The first thing to know about quinoa, superfood of the ancient Incas, is how to pronounce it.
That’s “keen-wah”, ladies and gentlemen. You can thank me later.
The next thing to know is that it could be one of the world’s most important foods.
It’s as if you took the best parts of wheat, rice, oats and other cereal grains and put them into one package. Quinoa is gluten-free and loaded with fibre, complex carbohydrates, B vitamins, iron and as much protein as milk.
The ancient peoples of the Andes Mountains were grinding its beige-coloured seeds into a flour or boiling it into a porridge as far back as 4000 years, but it fell out of modern fashion somewhat thanks to Spanish colonists who replaced it with wheat and other Euro-centric crops. But in the past 10 years, the Andean superfood has emerged on the global health food scene.
Quinoa can save your diet
Firstly, quinoa is not necessarily more nutritious than, say, whole wheat, corn or oats, all of which have higher amounts of protein and fibre per 100 grams.
However, those grains also have more carbohydrates, which is often the first thing to go in most modern diets. Unused carbohydrates are eventually stored as fat, so these diets instead emphasise fibre, protein, unsaturated fats and micronutrients.
Quinoa is rich in all of those, but still low carbs. There’s more to it than that, though. It’s easier to prepare than whole wheat, more versatile in cooking than oats and can add substance and texture to dishes in a similar way to rice or pasta (neither of which are very nutritious).
Part of the secret is that quinoa isn’t even technically a grain. Botanically speaking, the plant that produces the edible seeds is related to spinach. This gives it certain advantages that may not be apparent on the supermarket shelf, namely…
Quinoa can save the world
Global organisations that fight world hunger are excited about quinoa.
The United Nations Food and Agriculture Organization declared 2013 the “International Year of Quinoa” after reporting that “it has great potential to improving the living conditions of people in the Andean and the modern world”.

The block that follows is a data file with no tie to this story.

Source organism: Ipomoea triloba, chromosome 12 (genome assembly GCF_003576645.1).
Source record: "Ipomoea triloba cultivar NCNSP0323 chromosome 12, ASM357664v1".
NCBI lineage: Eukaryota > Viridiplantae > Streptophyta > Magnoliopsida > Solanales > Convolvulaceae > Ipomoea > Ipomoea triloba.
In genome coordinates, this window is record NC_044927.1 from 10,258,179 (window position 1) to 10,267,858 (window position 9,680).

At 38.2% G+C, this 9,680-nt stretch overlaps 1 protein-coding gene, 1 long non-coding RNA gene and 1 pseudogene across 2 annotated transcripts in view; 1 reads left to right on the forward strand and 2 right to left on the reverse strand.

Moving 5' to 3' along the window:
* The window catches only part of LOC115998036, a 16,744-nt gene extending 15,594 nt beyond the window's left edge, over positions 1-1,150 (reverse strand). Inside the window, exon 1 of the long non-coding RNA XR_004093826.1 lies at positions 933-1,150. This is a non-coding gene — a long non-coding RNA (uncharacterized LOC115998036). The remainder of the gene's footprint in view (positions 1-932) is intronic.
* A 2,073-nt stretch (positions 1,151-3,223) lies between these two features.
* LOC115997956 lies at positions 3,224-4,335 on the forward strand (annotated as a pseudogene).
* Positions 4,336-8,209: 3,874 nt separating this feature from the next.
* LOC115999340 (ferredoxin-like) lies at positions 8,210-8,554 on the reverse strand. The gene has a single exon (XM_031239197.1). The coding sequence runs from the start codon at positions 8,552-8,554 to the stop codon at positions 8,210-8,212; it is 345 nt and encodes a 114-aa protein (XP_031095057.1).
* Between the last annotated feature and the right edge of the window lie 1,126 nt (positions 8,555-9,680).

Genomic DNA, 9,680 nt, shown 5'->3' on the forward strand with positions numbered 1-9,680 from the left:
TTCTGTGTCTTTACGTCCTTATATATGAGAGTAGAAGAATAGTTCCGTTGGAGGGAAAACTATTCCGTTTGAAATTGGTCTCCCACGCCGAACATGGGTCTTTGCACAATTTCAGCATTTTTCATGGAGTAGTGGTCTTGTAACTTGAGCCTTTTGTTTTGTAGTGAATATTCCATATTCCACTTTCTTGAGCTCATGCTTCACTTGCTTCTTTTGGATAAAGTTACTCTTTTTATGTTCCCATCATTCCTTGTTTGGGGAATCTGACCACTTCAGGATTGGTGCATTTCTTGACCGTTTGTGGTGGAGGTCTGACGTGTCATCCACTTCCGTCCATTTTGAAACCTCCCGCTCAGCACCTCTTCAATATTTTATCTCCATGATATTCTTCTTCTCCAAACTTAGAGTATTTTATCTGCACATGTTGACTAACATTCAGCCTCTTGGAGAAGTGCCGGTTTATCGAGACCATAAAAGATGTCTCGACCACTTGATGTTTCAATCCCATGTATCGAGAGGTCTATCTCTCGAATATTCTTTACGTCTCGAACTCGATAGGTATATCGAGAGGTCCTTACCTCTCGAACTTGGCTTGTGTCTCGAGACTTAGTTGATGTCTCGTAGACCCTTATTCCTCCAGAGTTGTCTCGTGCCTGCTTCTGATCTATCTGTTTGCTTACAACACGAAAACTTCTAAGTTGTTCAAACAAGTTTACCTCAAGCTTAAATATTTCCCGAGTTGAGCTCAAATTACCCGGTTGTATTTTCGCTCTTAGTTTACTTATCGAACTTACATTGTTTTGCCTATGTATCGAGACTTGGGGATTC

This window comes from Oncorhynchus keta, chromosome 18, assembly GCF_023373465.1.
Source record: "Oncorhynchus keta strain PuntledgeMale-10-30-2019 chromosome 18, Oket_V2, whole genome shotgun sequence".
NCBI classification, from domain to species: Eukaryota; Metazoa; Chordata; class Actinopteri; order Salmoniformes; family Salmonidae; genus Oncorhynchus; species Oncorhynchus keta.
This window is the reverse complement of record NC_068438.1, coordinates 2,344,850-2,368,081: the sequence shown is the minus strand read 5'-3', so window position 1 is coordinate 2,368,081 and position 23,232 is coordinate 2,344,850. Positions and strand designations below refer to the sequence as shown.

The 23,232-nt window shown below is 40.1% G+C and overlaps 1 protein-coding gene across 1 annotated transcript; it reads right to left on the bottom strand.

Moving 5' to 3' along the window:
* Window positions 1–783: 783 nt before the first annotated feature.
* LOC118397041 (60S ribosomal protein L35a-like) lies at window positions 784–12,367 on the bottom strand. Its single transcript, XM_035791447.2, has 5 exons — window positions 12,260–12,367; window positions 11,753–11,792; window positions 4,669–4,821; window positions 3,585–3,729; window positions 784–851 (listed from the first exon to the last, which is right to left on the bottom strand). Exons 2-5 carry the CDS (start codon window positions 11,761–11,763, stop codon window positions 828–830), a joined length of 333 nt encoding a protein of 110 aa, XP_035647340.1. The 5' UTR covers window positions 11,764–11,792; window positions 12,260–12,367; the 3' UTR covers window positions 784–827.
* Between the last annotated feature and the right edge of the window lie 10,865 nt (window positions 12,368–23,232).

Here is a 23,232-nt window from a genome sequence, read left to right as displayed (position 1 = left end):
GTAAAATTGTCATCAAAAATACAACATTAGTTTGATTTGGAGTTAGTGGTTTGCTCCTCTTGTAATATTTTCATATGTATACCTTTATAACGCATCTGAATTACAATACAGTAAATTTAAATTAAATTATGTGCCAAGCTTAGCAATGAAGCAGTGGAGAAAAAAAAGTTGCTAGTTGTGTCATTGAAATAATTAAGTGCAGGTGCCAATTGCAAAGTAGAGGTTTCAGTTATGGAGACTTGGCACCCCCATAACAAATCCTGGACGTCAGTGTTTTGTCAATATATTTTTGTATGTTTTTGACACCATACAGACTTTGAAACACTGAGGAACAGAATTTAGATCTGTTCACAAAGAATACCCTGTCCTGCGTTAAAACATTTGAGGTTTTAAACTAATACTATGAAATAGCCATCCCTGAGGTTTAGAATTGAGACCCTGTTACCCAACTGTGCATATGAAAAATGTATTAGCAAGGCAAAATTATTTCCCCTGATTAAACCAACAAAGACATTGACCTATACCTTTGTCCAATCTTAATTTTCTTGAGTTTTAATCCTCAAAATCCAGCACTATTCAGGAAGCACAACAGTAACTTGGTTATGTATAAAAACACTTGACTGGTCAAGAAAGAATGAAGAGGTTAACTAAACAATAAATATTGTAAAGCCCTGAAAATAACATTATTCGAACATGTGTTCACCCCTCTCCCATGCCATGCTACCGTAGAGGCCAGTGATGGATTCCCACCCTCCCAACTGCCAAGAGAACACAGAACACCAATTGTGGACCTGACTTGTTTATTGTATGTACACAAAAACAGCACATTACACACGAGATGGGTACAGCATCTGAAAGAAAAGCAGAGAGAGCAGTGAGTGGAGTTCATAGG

The price of quinoa tripled between 2006 and 2013 but research in Peru, where most of the world’s quinoa is still grown, showed that the rising price of the crop was a boon to local populations, and the high value of the crop didn’t even stop them from eating it themselves.
But the best part of quinoa isn’t its economics, but its nutrition. The difficulty with many of the world’s top staple crops like maize and rice is that while they’re cheap and easy to grow, they don’t offer much in the way of nutrition other than raw energy. In fact, for decades, scientists have been working to develop genetically-modified strains of rice high in vitamins and protein.
For the global poor, quinoa serves the same purpose as rice, beans or maze while providing a nutritional boon.
According to the UNFAO: “[I]t is comparable in energy to similarly eaten foods … In addition, quinoa is notable as a good source of quality protein, dietary fibre, polyunsaturated fats and minerals.”
So, do your body and humanity in general a favour
Next time you need to stock up on rice, buy a bag of quinoa instead. Here are some great quinoa recipes from around the web: